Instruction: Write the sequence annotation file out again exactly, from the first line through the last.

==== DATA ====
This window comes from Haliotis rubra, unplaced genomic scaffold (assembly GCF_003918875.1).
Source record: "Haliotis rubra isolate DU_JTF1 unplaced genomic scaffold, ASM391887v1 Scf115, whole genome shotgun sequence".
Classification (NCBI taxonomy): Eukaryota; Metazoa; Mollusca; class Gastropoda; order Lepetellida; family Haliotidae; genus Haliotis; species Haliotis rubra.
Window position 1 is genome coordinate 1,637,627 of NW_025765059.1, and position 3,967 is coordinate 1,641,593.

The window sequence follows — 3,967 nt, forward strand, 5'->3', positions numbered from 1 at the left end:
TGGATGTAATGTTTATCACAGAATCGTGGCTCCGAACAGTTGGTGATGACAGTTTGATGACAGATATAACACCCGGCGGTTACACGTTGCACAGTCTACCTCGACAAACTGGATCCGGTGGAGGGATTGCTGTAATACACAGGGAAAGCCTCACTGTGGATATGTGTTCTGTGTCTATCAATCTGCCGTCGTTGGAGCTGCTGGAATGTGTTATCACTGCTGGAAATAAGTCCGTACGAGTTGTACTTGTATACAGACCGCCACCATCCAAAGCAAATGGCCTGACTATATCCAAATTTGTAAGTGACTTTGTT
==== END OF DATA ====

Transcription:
This window comes from Haliotis rubra, unplaced genomic scaffold (assembly GCF_003918875.1).
Source record: "Haliotis rubra isolate DU_JTF1 unplaced genomic scaffold, ASM391887v1 Scf115, whole genome shotgun sequence".
Classification (NCBI taxonomy): Eukaryota; Metazoa; Mollusca; class Gastropoda; order Lepetellida; family Haliotidae; genus Haliotis; species Haliotis rubra.
Window position 1 is genome coordinate 1,637,627 of NW_025765059.1, and position 3,967 is coordinate 1,641,593.

The window sequence follows — 3,967 nt, forward strand, 5'->3', positions numbered from 1 at the left end:
TGGATGTAATGTTTATCACAGAATCGTGGCTCCGAACAGTTGGTGATGACAGTTTGATGACAGATATAACACCCGGCGGTTACACGTTGCACAGTCTACCTCGACAAACTGGATCCGGTGGAGGGATTGCTGTAATACACAGGGAAAGCCTCACTGTGGATATGTGTTCTGTGTCTATCAATCTGCCGTCGTTGGAGCTGCTGGAATGTGTTATCACTGCTGGAAATAAGTCCGTACGAGTTGTACTTGTATACAGACCGCCACCATCCAAAGCAAATGGCCTGACTATATCCAAATTTGTAAGTGACTTTGTT